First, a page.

Prof. Sir Robert Matthew

1906 - 1975

Architect. Brought up in Edinburgh, the son of John Matthew who was the partner of Sir Robert Lorimer (1864 - 1929) and had built several buildings for the University of Edinburgh on its King's Buildings campus. The young Matthew was educated at Edinburgh College of Art and was apprenticed with his father's firm in the 1930s. In 1936. Matthew joined the Department of Health (Scotland), where he rose to become their Chief Architect by 1945. In 1946, he was appointed Architect to London County Council, but returned to Edinburgh to become the first Professor of Architecture at the University (1953 - 1968). He established a new Department with an innovative curriculum and was also responsible for advising the University on the redevelopment of George Square, together with designing some of the buildings (for example, the David Hume Tower).

He established the architectural practice of Robert Matthew Johnson Marshall (RMJM), with Sirrat Johnson-Marshall, in Edinburgh and London in 1956. The company now operates internationally and was for a time the largest architectural practice in the UK. The company has recently been involved in projects such as the Scottish Executive offices at Victoria Quay in Leith (1995), the Millennium Wheel, between the Union and Forth and Clyde Canals, (2002) and the Scottish Parliament at Holyrood (2003). However, commercial difficulties brought the closure of the company's Edinburgh office in 2013, consolidating operations in Glasgow and London.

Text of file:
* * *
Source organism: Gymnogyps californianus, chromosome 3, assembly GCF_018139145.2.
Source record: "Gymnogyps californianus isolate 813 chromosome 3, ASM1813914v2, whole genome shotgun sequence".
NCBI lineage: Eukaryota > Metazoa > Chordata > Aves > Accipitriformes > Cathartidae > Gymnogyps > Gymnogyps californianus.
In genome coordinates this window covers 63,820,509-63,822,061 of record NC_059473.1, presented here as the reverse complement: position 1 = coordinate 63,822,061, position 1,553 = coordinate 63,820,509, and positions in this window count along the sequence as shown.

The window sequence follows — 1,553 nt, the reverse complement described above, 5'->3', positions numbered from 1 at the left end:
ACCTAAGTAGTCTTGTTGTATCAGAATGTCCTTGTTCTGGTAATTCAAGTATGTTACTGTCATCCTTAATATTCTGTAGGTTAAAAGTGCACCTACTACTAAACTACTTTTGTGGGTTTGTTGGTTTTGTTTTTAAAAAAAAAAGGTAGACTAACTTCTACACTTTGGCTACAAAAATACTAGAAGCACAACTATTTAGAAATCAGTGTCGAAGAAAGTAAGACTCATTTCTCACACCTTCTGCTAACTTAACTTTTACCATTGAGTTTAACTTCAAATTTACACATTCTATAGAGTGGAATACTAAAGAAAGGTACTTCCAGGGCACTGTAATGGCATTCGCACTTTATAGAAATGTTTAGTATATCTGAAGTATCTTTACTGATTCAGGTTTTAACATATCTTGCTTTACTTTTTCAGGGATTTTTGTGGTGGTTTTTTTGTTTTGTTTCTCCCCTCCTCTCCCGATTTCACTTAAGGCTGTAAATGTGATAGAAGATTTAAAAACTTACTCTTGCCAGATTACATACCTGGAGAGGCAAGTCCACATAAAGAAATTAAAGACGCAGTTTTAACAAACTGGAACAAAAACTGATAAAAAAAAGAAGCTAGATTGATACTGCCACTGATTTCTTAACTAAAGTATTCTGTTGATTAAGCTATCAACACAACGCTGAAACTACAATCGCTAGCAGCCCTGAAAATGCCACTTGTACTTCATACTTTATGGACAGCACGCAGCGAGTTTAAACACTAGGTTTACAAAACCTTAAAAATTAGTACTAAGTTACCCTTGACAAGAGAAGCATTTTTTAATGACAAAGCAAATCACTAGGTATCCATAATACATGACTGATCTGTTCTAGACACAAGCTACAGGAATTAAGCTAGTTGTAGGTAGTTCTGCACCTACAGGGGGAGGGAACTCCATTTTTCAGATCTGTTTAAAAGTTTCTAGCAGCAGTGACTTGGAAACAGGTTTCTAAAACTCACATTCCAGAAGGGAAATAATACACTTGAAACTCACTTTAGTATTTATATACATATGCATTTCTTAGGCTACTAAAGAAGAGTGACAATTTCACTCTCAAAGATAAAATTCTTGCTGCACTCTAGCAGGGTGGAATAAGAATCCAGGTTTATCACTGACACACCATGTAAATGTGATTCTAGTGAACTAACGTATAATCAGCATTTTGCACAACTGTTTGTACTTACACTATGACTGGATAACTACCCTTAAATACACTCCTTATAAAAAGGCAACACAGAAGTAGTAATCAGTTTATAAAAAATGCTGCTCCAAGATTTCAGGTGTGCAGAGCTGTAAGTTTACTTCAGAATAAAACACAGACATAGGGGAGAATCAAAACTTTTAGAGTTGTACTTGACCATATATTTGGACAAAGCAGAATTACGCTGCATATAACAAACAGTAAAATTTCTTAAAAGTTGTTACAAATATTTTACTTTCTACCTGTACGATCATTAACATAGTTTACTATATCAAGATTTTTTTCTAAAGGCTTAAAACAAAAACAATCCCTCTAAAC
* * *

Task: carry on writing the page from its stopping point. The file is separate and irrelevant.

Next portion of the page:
Matthew made his mark in social architecture through the design of public buildings, particularly for health and education. He is perhaps best known as the designer of London's Festival Hall and of Pakistan's new capital of Islamabad. He served as President of the Royal Institute of British Architects (RIBA), the International Union of Architects and the Commonwealth Association of Architects. Awarded an OBE in 1952, Matthew was knighted in 1962. He died at his country seat, Keith Marischal, in East Lothian.

Use the tabs on the right of this page to see other parts of this entry arrow

If you have found this information useful please consider making
a donation to help maintain and improve this resource. More info...

By using our site you agree to accept cookies, which help us serve you better